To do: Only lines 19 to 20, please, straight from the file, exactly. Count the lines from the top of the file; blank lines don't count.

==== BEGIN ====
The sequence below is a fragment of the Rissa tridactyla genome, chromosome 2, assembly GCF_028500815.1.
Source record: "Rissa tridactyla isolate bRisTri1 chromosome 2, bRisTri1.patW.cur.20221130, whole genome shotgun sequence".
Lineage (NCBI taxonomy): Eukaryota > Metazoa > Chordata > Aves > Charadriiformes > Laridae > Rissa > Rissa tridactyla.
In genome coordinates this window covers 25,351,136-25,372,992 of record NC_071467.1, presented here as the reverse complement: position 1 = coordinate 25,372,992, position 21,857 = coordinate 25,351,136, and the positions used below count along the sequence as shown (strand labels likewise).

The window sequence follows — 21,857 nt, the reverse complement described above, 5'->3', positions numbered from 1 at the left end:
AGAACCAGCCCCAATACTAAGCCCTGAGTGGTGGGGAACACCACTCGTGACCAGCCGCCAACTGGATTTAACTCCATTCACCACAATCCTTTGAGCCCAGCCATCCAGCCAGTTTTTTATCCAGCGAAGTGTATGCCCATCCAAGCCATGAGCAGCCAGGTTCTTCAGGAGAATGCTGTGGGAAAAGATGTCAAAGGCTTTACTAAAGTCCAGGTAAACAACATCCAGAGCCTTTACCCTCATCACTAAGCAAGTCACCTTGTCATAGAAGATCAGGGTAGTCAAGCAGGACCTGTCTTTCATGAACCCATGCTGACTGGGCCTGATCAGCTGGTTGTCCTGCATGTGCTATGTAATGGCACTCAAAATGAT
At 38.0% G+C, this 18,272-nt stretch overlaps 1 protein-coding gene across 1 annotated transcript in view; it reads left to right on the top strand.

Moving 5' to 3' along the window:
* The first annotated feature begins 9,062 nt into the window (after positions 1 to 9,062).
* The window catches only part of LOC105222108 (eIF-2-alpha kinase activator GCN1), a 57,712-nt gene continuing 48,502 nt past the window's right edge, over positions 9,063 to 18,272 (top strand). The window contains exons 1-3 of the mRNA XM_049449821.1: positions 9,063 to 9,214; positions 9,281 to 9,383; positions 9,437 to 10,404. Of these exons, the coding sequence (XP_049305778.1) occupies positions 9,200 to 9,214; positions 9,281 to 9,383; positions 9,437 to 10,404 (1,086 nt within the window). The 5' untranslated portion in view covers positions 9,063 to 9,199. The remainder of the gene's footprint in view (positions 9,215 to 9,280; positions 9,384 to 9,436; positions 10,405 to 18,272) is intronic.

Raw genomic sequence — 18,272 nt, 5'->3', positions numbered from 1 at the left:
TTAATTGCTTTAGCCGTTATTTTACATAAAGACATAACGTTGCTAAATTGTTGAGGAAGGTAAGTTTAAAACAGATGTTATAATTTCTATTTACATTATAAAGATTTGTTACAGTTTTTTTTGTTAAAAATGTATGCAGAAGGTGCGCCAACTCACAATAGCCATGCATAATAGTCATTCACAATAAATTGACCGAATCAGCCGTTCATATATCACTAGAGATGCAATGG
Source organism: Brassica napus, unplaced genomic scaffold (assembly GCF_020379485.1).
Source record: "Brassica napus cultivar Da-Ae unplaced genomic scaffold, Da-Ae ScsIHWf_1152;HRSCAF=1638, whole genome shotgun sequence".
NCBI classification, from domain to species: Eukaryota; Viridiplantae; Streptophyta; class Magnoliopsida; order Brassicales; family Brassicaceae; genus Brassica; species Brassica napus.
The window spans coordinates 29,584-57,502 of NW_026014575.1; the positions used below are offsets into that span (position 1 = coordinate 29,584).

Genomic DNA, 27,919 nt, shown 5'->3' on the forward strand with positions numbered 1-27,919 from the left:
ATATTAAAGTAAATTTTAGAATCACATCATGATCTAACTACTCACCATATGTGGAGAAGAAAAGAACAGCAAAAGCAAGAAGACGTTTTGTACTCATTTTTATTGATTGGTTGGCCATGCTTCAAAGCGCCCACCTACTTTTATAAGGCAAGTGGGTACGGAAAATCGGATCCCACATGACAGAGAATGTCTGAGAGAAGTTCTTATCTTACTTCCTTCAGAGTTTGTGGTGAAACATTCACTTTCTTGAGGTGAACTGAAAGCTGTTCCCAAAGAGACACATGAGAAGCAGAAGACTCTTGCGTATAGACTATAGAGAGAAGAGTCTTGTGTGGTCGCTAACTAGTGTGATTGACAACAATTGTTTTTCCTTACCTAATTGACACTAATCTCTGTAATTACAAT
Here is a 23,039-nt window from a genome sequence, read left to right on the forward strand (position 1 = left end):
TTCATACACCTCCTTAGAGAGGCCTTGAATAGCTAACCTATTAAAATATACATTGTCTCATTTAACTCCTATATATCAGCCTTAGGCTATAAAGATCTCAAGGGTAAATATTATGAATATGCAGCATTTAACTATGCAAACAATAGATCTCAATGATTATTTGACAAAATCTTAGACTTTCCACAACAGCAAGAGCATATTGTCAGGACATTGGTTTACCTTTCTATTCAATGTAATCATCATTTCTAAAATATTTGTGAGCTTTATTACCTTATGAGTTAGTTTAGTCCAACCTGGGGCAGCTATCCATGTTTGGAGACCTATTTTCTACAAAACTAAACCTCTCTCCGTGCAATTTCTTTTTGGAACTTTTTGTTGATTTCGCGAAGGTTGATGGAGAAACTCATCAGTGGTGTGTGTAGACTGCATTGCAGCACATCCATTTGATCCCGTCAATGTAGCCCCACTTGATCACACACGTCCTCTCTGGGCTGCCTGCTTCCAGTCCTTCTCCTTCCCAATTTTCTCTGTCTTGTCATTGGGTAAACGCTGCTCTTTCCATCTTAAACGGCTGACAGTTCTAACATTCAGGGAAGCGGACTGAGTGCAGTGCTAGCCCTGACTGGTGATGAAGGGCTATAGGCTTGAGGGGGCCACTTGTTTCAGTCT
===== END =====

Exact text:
Here is a 23,039-nt window from a genome sequence, read left to right on the forward strand (position 1 = left end):
TTCATACACCTCCTTAGAGAGGCCTTGAATAGCTAACCTATTAAAATATACATTGTCTCATTTAACTCCTATATATCAGCCTTAGGCTATAAAGATCTCAAGGGTAAATATTATGAATATGCAGCATTTAACTATGCAAACAATAGATCTCAATGATTATTTGACAAAATCTTAGACTTTCCACAACAGCAAGAGCATATTGTCAGGACATTGGTTTACCTTTCTATTCAATGTAATCATCATTTCTAAAATATTTGTGAGCTTTATTACCTTATGAGTTAGTTTAGTCCAACCTGGGGCAGCTATCCATGTTTGGAGACCTATTTTCTACAAAACTAAACCTCTCTCCGTGCAATTTCTTTTTGGAACTTTTTGTTGATTTCGCGAAGGTTGATGGAGAAACTCATCAGTGGTGTGTGTAGACTGCATTGCAGCACATCCATTTGATCCCGTCAATGTAGCCCCACTTGATCACACACGTCCTCTCTGGGCTGCCTGCTTCCAGTCCTTCTCCTTCCCAATTTTCTCTGTCTTGTCATTGGGTAAACGCTGCTCTTTCCATCTTAAACGGCTGACAGTTCTAACATTCAGGGAAGCGGACTGAGTGCAGTGCTAGCCCTGACTGGTGATGAAGGGCTATAGGCTTGAGGGGGCCACTTGTTTCAGTCT